Corporate News

Thika assembler starts building Africa’s cheapest car

 Mobius is the brain child of computer engineer Joel Jackson. FILE
Mobius is the brain child of computer engineer Joel Jackson. FILE 

The start-up auto firm that promised to build new cars worth $6,000 (Sh525,000) each for African roads has started assembling at the Thika-based Kenya Vehicle Manufacturers.

The car, dubbed Mobius, is the brain child of computer engineer Joel Jackson and KVM has started the assembly of five units — supported by parts from Toyota — and plans to increase production to more than 500 units from mid-2014.

The car, designed specifically for off-roading in Africa and stripped of luxuries including air conditioning, power steering and many internal fixtures, targets small business owners in need of affordable transportation.

At $6,000, the car is cheaper than a four-year-old second-hand Toyota car which sells for around $10,000 (Sh872, 900) and new models that cost upwards of Sh2 million.

“We started assembly of Mobius two weeks ago. We are building five prototypes and the units under production will grow to more 500 cars next year depending on sales between now and December,” said Mr Ralph Hruschka, the quality manager at KVM, in an interview yesterday with the Business Daily.

Grow local content

Currently, over 35 per cent of the vehicle’s cost is sourced domestically and Mobius Motors is looking to grow local content beyond 40 per cent.

“The vision of Mobius is to build a more appropriate and affordable vehicle for transport businesses and in turn create a platform for mobility across Africa,” Mr Jackson, Mobius founder and CEO, told Reuters recently.

“Thus, from the ground up, we’ve designed a car optimised for rugged roads, with large versatile loading space, efficient fuel consumption and easy maintenance.” He added that the firm, which had 24 employees in May, had raised millions of dollars of investment to scale up production.

The firm’s choice of Kenya is set to boost activities in the local assembly business which has been riding on tax exemptions.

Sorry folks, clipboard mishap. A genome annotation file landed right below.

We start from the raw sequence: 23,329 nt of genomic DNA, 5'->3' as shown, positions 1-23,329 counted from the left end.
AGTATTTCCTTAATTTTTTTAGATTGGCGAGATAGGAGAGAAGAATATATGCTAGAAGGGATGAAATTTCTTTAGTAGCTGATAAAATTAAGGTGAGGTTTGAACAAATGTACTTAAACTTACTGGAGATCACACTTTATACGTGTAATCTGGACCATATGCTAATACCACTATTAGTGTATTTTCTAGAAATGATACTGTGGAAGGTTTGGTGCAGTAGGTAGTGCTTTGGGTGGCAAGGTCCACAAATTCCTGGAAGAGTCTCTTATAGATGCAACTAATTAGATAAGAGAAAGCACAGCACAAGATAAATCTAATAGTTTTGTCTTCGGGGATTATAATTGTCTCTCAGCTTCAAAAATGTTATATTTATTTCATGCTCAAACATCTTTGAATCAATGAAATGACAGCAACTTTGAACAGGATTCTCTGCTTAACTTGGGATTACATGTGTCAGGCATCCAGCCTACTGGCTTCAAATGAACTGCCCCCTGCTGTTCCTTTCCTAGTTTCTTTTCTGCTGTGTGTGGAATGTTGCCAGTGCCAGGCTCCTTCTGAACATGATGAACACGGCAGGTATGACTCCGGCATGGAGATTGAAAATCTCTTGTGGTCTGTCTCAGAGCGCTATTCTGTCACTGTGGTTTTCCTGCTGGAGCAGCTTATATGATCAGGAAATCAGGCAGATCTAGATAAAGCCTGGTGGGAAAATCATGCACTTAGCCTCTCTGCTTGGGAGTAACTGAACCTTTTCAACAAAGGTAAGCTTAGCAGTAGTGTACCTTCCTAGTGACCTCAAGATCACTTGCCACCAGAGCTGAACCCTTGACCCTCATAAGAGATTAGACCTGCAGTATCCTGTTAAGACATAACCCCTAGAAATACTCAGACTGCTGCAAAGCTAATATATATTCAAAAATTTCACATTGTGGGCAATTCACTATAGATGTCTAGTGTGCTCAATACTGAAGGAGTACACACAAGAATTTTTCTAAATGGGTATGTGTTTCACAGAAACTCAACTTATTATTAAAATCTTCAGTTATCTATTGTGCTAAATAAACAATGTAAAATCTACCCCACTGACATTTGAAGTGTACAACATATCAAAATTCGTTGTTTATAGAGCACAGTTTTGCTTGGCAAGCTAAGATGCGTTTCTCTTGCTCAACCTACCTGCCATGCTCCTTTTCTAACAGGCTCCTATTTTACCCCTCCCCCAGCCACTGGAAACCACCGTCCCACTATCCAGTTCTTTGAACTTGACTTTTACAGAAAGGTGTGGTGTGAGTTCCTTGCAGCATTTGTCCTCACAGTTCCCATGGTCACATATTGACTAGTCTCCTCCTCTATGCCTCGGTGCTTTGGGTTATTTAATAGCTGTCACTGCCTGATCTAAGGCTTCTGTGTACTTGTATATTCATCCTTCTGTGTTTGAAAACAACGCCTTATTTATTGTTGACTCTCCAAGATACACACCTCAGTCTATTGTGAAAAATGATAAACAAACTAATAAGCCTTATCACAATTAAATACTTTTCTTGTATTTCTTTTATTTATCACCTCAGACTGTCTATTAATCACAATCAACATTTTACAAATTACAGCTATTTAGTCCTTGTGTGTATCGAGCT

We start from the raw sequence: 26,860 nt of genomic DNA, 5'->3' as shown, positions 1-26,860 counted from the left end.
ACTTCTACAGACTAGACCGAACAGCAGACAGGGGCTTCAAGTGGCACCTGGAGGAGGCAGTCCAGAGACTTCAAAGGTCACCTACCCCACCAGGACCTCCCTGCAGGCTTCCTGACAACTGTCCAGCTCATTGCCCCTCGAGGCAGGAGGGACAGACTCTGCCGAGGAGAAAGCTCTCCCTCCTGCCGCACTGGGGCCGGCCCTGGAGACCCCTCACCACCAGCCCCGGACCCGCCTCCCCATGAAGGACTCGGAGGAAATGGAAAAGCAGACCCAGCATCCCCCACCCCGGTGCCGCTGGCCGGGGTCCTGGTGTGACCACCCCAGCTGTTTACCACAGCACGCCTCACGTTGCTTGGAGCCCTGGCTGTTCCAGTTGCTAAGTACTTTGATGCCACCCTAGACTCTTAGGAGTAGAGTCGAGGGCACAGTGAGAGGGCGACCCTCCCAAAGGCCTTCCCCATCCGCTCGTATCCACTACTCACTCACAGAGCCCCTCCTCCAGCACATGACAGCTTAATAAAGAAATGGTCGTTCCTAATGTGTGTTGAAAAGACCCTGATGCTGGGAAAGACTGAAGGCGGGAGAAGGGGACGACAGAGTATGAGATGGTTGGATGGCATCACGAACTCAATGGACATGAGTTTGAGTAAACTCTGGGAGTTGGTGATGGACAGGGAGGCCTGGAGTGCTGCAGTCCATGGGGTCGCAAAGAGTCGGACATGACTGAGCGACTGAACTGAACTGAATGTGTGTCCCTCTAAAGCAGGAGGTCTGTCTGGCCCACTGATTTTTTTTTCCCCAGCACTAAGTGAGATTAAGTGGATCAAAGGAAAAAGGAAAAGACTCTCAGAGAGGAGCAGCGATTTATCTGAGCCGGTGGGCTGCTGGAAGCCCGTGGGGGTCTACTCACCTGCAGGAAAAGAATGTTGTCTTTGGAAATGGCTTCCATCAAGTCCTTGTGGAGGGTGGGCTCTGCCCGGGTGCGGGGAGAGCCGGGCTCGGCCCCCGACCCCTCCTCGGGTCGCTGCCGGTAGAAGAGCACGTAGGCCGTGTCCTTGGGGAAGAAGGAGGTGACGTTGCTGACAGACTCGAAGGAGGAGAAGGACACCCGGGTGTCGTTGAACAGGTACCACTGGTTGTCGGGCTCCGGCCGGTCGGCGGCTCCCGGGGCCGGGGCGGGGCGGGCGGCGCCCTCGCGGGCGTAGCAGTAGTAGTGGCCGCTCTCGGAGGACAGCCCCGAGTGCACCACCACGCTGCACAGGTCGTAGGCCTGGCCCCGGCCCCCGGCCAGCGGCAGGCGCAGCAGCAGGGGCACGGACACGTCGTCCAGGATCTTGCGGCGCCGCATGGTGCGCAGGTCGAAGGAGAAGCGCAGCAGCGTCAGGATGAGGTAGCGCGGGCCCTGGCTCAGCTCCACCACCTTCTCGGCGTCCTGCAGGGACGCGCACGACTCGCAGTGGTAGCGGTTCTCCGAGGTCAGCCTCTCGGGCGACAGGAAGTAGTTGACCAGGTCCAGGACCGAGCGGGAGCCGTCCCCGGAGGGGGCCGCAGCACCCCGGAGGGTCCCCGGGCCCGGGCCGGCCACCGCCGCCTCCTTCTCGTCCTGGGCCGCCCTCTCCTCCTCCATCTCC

Imports of vehicle parts is exempted from the 25 per cent tax levied on fully built units, helping dealers to churn out cars at reduced prices.

Shifting assembly

Assemblers include Mombasa-based Associated Vehicle Assemblers (AVA), General Motors and KVM—which is facing cash flow problems that have forced it to reduce staff count to 100 from 240 last year.

“We are looking for new businesses like Mobius since we have built 900 units over the past year compared to about 2,000 units last year against our capacity of 6,600 cars,” said Mr Hruschka.

AVA last year said it was making 2,500 units compared to a peak of 10,000 units in 1985. The Thika-based assembler is owned 35 per cent by the Treasury, DT Dobie (32.5 per cent) and CMC (32.5 per cent).

KVM’s outlook was worsened by the end of the contract to assemble Land Rover Defender models after the franchise of the brand was taken from CMC and handed to rival firm RMA—which is yet to offer a fresh deal.

Car dealers have reduced their enthusiasm to assemble vehicles locally after they cut production in the first four months of the year by 14.6 per cent to 1,597 vehicles, according data from the Kenya National Bureau of Statistics (KNBS).

The sale of new cars increased 8.2 per cent to 4,109 cars, a pointer that local dealers are increasingly importing fully built cars and shifting assembly to other markets like South Africa, especially General Motors.